The Traditions of Mistletoe
by assisting staff, Julie Canfield
Who would dream that a parasitic plant would be so venerated throughout history? Legends have been built around it since druids roamed the Celtic lands. It’s been called magical, mystical, and sacred. It’s been considered an aphrodisiac, a foreteller of marriage, fertility, prosperity, but also poisonous. The druids collected hung mistletoe outside to welcome fertility, health, and prosperity in the coming harvest
The ancients believed in its ability to both heal and ward off evil spirits. This continued into the middle ages when witches were unpopular, but mistletoe continued for the dual purpose of health and prosperity, craved by all.
The first recorded kiss under the mistletoe took place in England sometime in the sixteenth century, but a Norse myth goes back further. It claims Freya, or Frigga, the Norse Goddess of Love, declared no harm would come to those who stood under the humble plant and kissed, as a token of love.
This may be true because the Scandinavians considered mistletoe a peace plant. Enemies that stood under it must lay down their arms. Arguing spouses caught beneath the mistletoe were compelled to kiss and make up. Perhaps we should all partake in this tradition.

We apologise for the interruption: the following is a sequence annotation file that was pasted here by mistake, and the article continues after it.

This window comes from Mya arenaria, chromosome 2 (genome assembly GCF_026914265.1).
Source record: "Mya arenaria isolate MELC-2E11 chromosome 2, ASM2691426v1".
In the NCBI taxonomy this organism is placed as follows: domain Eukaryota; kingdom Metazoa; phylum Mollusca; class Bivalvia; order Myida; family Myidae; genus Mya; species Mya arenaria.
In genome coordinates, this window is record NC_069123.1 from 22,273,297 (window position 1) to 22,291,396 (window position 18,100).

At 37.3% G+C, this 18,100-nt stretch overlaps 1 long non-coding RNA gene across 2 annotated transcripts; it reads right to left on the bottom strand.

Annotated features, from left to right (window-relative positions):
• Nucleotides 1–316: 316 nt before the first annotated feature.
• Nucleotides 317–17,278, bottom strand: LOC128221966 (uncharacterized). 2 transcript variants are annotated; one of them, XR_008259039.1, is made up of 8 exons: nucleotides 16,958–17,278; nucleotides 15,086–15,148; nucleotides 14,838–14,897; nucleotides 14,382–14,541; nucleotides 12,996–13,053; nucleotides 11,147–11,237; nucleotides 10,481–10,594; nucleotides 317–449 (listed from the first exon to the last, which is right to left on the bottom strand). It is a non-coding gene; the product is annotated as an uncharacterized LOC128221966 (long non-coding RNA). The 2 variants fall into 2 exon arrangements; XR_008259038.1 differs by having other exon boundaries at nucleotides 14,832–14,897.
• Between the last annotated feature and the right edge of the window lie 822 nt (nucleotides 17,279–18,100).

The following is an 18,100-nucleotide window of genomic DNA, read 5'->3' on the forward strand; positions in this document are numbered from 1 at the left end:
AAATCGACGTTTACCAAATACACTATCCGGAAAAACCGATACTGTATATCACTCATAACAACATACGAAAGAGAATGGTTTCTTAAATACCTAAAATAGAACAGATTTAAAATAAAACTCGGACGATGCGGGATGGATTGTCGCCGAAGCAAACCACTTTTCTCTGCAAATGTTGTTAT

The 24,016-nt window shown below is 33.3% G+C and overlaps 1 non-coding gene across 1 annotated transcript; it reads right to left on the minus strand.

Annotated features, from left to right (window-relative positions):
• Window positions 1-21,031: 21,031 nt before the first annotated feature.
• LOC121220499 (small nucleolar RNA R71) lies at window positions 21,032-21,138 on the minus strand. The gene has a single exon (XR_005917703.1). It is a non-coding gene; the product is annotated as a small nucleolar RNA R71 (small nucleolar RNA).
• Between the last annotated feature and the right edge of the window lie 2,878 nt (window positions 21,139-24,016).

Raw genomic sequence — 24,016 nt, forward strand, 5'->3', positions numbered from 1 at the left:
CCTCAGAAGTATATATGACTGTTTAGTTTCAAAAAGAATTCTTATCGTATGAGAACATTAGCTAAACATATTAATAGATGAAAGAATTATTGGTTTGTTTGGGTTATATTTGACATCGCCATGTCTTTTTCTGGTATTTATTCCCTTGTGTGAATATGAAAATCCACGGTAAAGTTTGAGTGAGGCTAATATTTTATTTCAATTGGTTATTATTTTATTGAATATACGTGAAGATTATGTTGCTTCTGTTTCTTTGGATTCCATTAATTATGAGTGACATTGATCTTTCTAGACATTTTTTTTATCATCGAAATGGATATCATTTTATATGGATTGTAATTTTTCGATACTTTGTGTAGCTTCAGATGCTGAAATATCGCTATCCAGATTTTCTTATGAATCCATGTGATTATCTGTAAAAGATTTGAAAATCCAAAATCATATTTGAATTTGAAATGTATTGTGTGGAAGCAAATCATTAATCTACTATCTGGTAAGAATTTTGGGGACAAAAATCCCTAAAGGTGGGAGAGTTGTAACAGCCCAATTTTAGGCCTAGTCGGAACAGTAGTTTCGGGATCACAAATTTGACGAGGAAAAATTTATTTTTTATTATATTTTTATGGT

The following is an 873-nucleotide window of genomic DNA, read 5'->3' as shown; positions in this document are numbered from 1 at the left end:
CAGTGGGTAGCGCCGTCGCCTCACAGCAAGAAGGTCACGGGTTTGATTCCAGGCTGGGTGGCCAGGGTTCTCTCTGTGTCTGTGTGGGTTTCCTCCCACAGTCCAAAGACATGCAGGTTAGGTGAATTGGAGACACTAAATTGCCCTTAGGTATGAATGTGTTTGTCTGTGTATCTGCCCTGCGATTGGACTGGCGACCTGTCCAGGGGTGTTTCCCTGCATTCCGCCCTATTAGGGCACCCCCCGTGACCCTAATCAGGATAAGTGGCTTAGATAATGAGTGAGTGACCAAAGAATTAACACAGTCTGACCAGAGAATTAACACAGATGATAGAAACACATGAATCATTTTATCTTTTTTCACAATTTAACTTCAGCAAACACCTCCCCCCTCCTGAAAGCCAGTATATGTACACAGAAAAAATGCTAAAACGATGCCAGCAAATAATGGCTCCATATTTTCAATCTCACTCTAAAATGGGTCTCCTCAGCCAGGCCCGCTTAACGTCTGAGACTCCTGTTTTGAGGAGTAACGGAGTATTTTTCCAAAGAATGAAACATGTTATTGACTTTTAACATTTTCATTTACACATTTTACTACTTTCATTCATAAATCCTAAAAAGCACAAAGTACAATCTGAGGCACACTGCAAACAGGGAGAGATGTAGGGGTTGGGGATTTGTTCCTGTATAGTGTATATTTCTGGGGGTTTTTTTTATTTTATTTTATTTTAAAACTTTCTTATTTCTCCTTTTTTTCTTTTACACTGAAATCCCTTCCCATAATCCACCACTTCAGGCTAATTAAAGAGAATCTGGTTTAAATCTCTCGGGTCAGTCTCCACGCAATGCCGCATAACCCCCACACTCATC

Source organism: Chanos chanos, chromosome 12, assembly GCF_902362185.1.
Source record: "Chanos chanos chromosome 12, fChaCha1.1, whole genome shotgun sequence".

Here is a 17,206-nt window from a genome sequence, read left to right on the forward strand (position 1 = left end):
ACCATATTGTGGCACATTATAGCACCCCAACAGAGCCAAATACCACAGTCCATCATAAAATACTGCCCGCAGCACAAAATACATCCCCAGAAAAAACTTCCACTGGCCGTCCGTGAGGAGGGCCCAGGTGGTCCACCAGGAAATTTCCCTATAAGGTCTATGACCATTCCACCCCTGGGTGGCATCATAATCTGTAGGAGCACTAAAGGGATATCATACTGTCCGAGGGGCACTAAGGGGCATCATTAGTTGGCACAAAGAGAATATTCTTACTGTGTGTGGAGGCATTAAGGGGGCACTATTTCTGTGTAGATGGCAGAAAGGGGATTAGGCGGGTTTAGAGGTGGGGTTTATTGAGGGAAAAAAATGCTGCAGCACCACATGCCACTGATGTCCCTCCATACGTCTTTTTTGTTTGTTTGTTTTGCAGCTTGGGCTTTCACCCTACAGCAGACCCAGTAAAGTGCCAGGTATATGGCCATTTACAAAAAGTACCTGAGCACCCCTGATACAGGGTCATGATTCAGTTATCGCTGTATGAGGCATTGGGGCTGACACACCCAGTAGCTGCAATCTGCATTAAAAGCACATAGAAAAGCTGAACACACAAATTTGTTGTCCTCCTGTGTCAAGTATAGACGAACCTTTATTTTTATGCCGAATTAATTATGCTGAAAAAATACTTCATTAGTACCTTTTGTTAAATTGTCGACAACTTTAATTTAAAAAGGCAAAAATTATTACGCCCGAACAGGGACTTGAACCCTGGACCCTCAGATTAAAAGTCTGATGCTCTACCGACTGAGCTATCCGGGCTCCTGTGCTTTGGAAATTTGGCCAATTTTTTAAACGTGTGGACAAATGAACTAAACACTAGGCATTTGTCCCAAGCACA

The mistletoe myths combined in the eighteenth century when the proper, fun loving English created a decoration made from ribbons, evergreens, and of course, mistletoe. Known as a kissing ball in those days, a young lady who stood beneath it could not refuse a kiss. The kiss could mean friendship or a deep romance. A girl who stood beneath the mistletoe and didn’t receive a kiss could expect to spend the next year making everything but wedding plans.
The English killjoys added an etiquette that said participants must remove a berry from the mistletoe and when the berries were gone, the kissing must stop.
Some parts of England burned mistletoe on the twelfth night to ensure that all who kissed beneath it would get married the next year, while the French kissed beneath the mistletoe only on New Year’s Day. Who would have thought that the French, who greet one another with a kiss and are known for their, shall we say, “loose ways,” would only choose one day to frolic beneath the mistletoe?
Although the myths and stories that surround this humble yet nutrient sucking plant have all but faded from our minds, we still hang mistletoe and try to catch someone beneath it.
To the writers out there, I say hang up a magical branch and see what unfolds. Allow the parasitic strands of the mistletoe to root in your imagination and sprout into a marvelous romantic tale, a twisted fiction, strange mystery, or an entertaining nonfiction. Your next story might begin under the mistletoe.
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